"No, I mean first see her in the movies." Then, I jump to the chase. "She was born in 1922. You were born in 1927. It be--like you having a baby."

"Well,............................ she's just 40. You're wrong. Not 1922, that must be someone else."

Here we go, I pushed her wheelchair through the house to the computer and showed her the Wikepedia on Esther Williams which was showing a photo of Esther at about 20.

"Yes, that's her. Look, see, she's still young."

"IN THE PHOTO, mom. Not today. Read this--born in 1922."

"Oh. I can't believe that."

So, we go back to the kitchen and she says, "I bet no one knows that."

"Everyone knows she's 80 something. I'll call someone and ask. I bet your sister knows." She scowlls at me as I pick up the phone and dial. "Hi, hey, do you by chance know how old Esther Williams is?"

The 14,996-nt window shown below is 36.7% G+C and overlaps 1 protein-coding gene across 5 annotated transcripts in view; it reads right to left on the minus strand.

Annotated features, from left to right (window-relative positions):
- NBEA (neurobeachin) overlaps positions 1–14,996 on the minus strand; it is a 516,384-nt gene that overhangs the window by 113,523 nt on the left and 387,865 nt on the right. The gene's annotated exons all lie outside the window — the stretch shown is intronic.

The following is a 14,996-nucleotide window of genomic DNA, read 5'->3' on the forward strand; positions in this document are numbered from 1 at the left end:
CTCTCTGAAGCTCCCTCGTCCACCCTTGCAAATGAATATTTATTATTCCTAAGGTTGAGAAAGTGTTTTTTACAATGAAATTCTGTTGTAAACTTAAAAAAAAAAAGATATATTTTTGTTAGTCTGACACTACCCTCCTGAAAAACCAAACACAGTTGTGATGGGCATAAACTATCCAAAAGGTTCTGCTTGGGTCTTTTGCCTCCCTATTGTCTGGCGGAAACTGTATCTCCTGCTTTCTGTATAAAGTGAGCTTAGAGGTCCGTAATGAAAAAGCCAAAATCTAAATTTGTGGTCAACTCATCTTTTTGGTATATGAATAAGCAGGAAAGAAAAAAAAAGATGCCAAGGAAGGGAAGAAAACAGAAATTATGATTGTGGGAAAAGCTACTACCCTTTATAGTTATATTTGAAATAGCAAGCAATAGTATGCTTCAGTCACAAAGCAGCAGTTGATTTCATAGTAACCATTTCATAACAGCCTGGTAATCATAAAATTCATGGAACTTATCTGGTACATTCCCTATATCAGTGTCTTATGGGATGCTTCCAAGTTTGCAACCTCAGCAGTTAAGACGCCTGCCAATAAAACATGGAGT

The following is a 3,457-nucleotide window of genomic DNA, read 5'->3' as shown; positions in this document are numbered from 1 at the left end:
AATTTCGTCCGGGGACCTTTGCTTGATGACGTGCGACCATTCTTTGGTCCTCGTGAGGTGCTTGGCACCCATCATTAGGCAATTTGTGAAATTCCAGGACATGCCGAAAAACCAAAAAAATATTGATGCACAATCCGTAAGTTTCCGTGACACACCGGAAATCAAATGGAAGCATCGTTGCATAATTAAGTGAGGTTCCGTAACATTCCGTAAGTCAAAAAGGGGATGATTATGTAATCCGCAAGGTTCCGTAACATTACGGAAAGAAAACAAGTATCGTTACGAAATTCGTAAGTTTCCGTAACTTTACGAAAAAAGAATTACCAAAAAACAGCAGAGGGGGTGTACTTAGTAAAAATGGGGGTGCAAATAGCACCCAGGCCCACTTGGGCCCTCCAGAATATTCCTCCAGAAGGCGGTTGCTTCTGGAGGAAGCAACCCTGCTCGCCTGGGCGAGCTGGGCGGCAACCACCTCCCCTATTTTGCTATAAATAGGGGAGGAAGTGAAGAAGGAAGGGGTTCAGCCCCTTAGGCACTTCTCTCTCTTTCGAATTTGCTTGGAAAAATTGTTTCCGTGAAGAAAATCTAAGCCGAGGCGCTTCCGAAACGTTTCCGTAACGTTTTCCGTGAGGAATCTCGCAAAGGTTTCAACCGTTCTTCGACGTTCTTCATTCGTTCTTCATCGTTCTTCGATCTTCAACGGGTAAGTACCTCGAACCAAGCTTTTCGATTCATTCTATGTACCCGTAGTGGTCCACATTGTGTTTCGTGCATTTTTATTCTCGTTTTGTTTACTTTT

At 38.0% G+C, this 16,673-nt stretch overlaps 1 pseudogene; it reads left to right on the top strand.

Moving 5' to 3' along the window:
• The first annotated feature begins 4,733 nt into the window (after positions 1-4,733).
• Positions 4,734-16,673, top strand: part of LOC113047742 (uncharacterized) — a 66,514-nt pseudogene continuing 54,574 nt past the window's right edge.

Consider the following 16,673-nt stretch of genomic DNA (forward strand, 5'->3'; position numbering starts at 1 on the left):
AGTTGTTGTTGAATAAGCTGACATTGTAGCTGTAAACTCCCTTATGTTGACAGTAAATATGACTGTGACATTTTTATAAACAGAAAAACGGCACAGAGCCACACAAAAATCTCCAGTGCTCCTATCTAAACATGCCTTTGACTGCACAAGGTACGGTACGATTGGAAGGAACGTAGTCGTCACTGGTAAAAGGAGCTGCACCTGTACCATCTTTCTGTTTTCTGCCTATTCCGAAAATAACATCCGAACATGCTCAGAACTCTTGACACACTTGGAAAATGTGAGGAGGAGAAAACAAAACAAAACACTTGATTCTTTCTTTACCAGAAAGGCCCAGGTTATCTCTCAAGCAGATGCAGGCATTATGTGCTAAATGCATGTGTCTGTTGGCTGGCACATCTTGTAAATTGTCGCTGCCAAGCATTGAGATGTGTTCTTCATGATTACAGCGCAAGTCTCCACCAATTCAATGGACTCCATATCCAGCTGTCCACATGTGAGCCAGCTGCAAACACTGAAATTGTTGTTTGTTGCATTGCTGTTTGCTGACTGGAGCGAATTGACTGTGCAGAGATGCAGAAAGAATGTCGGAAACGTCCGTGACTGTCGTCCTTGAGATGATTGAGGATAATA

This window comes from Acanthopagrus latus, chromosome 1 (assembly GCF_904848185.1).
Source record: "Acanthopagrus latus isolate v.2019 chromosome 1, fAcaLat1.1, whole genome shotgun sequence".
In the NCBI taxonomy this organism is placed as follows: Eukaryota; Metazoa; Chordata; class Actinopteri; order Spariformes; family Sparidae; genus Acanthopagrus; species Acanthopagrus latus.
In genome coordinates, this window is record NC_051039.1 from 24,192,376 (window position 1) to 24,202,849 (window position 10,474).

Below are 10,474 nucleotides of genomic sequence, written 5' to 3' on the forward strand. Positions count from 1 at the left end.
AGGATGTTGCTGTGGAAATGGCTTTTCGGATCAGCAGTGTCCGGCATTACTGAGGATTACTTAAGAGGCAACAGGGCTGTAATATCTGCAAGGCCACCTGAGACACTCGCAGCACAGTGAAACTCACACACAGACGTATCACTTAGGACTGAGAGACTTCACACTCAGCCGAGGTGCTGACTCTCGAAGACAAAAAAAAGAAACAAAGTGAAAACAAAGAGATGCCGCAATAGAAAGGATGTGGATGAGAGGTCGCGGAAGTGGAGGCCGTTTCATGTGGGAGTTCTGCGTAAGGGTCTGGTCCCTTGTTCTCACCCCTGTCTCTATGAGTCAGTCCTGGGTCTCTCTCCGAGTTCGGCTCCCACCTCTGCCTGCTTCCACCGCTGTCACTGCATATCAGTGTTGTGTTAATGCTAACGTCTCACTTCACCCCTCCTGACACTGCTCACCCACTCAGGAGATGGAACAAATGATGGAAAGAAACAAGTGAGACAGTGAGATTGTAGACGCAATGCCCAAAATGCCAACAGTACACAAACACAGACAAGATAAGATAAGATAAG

"I guess she's about 40. Why?"

I am shocked and appauled. Has the world gone mad? Is this a dream? "When did you first see her movies?"

"I guess when I was young."

"How old?"

"When we were in school we used to go watch her in the movies."

"It's 2006. How old is Esther Williams."

Gasp! "She must be in her 80's."

"I am handing the phone to my mother. Tell her how old Esther Williams is."

My mother's face says it all. Esther, we now all agree, is 85.

Why do I feel NO relief, no sense of having won the battle. I feel guilty. I've taken away their false reality. What difference does it make if Esther Williams is 25, 40, or dead? I really did think she was dead actually. So, I guess I'm happy to find out she isn't. We should all be happy she's alive and well and recuperating from an infection for which she was hospitalized in sunny California.

Moral of the story: We are only as old as we feel until someone comes along and throws cold water with an old swimmer in it right in our lap.

26 May 2013

Celebrating 10 Blogging Years!